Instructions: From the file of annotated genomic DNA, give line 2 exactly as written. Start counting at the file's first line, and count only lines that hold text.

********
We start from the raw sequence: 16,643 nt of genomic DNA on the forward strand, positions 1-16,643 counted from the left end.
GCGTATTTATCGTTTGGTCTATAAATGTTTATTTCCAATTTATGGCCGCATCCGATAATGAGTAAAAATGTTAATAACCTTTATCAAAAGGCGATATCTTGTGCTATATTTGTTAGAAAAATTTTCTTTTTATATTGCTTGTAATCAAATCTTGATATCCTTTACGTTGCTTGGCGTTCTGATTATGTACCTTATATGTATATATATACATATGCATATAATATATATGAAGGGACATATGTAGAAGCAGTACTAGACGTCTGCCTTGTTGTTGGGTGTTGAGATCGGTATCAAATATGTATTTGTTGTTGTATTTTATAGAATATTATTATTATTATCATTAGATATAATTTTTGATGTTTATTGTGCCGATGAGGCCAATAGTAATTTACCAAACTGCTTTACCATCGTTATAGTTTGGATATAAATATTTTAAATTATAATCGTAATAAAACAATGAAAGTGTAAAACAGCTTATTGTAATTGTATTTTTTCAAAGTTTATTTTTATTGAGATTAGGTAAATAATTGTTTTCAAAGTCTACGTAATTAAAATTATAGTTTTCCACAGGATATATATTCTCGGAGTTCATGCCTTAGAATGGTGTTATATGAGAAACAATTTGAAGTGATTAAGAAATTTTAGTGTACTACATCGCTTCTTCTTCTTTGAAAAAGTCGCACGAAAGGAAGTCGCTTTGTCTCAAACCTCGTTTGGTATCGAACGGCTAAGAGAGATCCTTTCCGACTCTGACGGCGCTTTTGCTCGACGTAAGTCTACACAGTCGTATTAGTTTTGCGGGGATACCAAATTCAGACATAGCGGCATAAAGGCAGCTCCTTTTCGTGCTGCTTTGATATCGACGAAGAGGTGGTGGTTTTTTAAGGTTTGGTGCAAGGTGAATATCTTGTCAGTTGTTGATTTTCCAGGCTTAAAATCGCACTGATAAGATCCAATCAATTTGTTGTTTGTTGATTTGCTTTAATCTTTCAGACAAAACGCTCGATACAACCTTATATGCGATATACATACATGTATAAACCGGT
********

GCGTATTTATCGTTTGGTCTATAAATGTTTATTTCCAATTTATGGCCGCATCCGATAATGAGTAAAAATGTTAATAACCTTTATCAAAAGGCGATATCTTGTGCTATATTTGTTAGAAAAATTTTCTTTTTATATTGCTTGTAATCAAATCTTGATATCCTTTACGTTGCTTGGCGTTCTGATTATGTACCTTATATGTATATATATACATATGCATATAATATATATGAAGGGACATATGTAGAAGCAGTACTAGACGTCTGCCTTGTTGTTGGGTGTTGAGATCGGTATCAAATATGTATTTGTTGTTGTATTTTATAGAATATTATTATTATTATCATTAGATATAATTTTTGATGTTTATTGTGCCGATGAGGCCAATAGTAATTTACCAAACTGCTTTACCATCGTTATAGTTTGGATATAAATATTTTAAATTATAATCGTAATAAAACAATGAAAGTGTAAAACAGCTTATTGTAATTGTATTTTTTCAAAGTTTATTTTTATTGAGATTAGGTAAATAATTGTTTTCAAAGTCTACGTAATTAAAATTATAGTTTTCCACAGGATATATATTCTCGGAGTTCATGCCTTAGAATGGTGTTATATGAGAAACAATTTGAAGTGATTAAGAAATTTTAGTGTACTACATCGCTTCTTCTTCTTTGAAAAAGTCGCACGAAAGGAAGTCGCTTTGTCTCAAACCTCGTTTGGTATCGAACGGCTAAGAGAGATCCTTTCCGACTCTGACGGCGCTTTTGCTCGACGTAAGTCTACACAGTCGTATTAGTTTTGCGGGGATACCAAATTCAGACATAGCGGCATAAAGGCAGCTCCTTTTCGTGCTGCTTTGATATCGACGAAGAGGTGGTGGTTTTTTAAGGTTTGGTGCAAGGTGAATATCTTGTCAGTTGTTGATTTTCCAGGCTTAAAATCGCACTGATAAGATCCAATCAATTTGTTGTTTGTTGATTTGCTTTAATCTTTCAGACAAAACGCTCGATACAACCTTATATGCGATATACATACATGTATAAACCGGT